June 2009

I need help finding residential treatment away from the Bay Area for my 16 year old adopted daughter. I am certain she has Reactive Attachment Disorder along with her ADHD. She cannot live with me due to several violent episodes which have left me with permanent scars and the physical and verbal abuse of her younger brother. She was living with her father (we have been divorced for 5 plus years) but he has asked her to leave within a few months due her running away and unwillingness to adhere to any house rules. Her grades are not passing and she has fallen in with other students with multiple issues. She loves animals and I am interested in sending her to a Camp which includes equine therapy. Has anyone had any success with this approach? The camps are quite expensive and I want to make sure they would be effective. Any constructive feedback or references greatly appreciated. Anon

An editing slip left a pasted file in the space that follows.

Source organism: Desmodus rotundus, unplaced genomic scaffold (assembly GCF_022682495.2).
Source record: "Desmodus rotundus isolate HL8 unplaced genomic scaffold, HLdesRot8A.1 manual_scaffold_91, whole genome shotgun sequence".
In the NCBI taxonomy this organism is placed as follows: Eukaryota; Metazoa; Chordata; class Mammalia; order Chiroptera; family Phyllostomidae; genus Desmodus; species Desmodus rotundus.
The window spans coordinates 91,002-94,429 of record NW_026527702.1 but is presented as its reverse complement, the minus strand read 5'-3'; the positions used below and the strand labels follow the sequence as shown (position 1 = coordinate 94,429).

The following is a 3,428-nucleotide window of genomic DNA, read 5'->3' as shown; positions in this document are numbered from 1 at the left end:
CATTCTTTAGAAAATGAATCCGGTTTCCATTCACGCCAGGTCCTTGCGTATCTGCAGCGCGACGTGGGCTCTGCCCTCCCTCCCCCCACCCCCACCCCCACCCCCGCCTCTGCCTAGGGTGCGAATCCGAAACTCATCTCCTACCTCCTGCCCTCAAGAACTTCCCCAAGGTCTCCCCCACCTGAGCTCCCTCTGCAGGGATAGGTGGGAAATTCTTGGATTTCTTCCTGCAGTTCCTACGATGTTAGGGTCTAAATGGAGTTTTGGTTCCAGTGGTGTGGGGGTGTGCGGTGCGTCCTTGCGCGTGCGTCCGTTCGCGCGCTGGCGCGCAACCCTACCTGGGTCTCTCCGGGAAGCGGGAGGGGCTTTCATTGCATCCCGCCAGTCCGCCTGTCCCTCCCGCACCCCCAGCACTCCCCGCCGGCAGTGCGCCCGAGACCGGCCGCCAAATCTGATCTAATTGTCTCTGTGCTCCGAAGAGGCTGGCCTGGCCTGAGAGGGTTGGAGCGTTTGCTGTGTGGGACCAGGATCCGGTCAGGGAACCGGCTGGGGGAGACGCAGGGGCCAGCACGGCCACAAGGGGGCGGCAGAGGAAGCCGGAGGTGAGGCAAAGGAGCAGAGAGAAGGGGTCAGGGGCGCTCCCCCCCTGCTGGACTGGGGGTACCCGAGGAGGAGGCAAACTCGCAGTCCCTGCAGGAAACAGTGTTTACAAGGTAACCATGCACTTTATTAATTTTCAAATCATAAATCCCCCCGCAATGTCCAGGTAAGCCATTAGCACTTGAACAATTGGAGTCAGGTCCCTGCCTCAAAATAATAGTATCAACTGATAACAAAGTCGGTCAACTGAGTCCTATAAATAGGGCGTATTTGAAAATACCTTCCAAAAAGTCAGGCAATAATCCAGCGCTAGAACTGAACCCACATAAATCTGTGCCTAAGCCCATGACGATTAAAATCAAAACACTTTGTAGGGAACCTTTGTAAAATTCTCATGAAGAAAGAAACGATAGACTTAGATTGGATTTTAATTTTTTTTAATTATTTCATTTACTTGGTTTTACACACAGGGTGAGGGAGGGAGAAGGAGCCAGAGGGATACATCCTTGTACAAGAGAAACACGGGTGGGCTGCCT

I can sympathize with you right now. I went through the same thing about 9 months ago with my 16 year old son. He was spiraling out of control, dropped out of school, and was running away anytime I put a restriction on him. This Wednesday he is coming home for the first time in nine months a changed young man! I sent him to SUWS wilderness program in Idaho for one month which he still thanks me for to this day. It made a complete turn around for him. He cried when we left the desert after his graduation. From there he went on to boarding school at Aspen Ranch in Utah. This is where all the things he learned in the wilderness program sunk in and became a part of him. I took a great deal of time researching schools and I even flew up to Utah to look at different programs first hand before I sent my son there. Yes, there are some bad programs so take your time choosing one. It has changed his life and I am happy to say that he is coming home as the son I always knew he could be! I can't say enough good things about the programs! They also retrain the parents on how to better parent your child, it is not all about changing them so be ready for some intense, hard, life altering work, many trips to Utah for parent workshops which were very valuable! Also this is not cheap, I spent everything I had saved for my son's collage and my own savings, even selling some of my personal things for him to stay there. But he wasn't even going to graduate high school on the path he was choosing let alone collage. I am a single mom of 3. But I could never live with myself knowing that I had spent more money on cars in my life than I was willing to spend on saving my child. They deal with all types of issues there, adoption issues, oppositional defiance, drug use, and so on. This program is for kids who are inherently good but are making bad choices. Feel free to email me if you have more questions. Good Luck!